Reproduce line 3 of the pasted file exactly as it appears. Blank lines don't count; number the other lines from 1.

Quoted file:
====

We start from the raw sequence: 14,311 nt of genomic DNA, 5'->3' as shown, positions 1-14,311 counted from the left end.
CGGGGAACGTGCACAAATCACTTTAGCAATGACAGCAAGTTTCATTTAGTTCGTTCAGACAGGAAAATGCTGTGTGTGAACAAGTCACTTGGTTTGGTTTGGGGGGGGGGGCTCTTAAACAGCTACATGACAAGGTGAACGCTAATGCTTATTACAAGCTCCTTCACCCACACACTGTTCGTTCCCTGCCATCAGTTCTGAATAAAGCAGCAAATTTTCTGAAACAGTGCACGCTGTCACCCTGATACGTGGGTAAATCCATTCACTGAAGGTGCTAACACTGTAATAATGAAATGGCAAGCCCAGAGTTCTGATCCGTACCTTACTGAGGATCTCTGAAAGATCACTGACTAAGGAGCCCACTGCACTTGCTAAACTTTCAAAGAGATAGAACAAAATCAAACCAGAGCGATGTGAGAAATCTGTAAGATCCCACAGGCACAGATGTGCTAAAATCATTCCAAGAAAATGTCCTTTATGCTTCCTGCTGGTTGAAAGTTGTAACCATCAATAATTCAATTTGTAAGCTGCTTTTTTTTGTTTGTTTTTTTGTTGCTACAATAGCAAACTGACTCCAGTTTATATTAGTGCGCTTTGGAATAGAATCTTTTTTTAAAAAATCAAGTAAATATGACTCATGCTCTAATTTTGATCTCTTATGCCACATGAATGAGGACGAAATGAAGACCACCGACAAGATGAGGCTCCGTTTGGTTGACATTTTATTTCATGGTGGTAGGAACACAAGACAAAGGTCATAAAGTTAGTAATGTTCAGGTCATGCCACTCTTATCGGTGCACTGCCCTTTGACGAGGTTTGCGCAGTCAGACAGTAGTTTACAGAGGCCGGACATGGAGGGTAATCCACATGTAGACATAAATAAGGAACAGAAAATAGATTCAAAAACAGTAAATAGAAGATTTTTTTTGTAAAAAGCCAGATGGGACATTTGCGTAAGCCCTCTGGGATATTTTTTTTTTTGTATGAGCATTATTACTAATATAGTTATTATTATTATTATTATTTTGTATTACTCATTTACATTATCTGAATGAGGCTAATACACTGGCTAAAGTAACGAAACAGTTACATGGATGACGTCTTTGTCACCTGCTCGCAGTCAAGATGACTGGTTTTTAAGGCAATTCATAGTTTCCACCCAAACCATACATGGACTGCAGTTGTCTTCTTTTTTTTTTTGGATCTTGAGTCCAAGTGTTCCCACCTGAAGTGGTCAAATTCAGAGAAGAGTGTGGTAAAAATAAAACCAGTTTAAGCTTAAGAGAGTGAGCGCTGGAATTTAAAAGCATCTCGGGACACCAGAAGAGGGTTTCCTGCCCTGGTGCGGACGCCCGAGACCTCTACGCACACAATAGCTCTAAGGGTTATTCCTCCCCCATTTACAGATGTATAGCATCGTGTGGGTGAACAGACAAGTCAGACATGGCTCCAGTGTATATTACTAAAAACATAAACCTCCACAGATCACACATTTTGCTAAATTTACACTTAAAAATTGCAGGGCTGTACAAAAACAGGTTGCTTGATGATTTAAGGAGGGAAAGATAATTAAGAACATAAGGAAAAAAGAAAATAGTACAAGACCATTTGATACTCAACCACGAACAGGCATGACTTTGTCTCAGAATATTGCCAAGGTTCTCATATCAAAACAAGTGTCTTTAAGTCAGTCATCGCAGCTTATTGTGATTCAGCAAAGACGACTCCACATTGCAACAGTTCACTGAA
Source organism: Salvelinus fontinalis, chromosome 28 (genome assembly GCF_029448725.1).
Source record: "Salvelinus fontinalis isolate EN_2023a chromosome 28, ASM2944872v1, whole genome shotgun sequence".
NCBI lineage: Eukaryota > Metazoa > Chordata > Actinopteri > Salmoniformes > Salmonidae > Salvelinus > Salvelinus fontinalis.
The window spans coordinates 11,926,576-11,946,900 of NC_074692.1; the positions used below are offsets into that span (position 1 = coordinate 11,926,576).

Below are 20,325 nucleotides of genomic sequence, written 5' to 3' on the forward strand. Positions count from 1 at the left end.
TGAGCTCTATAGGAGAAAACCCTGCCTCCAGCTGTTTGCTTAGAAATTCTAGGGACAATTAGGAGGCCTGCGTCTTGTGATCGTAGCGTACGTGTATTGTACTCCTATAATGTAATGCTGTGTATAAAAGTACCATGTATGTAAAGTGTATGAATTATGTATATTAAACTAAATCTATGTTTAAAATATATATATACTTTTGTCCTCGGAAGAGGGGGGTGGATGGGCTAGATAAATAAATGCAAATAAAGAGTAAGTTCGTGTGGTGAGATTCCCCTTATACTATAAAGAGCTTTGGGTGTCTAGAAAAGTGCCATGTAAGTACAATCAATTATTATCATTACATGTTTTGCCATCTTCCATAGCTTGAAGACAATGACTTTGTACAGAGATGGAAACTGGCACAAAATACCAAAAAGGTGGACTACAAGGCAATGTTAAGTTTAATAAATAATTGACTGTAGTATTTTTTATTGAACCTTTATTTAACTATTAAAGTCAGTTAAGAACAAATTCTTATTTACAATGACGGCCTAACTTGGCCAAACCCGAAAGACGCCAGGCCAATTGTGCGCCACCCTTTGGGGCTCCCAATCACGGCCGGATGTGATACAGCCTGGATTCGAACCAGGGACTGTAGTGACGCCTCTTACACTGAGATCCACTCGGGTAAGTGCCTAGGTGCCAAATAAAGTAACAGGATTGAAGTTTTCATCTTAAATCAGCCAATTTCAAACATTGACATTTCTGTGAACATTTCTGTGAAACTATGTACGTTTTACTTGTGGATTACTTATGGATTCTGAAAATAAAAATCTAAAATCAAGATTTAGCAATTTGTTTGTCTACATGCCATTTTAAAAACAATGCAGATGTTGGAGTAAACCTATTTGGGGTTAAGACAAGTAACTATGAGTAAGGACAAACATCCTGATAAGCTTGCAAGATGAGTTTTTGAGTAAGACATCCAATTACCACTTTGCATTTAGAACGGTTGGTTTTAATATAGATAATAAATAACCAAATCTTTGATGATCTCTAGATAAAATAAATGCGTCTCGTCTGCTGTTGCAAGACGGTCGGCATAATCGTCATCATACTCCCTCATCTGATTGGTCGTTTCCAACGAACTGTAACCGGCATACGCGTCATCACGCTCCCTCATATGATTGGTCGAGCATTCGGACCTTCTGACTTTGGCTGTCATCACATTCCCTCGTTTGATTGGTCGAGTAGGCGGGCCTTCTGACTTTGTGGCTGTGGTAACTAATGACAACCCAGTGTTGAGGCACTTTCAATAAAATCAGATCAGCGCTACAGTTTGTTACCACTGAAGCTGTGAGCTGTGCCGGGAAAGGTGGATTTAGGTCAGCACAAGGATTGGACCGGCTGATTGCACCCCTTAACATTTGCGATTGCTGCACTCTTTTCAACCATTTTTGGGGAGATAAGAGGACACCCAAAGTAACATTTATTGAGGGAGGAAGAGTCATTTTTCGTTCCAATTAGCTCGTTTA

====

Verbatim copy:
Source organism: Salvelinus fontinalis, chromosome 28 (genome assembly GCF_029448725.1).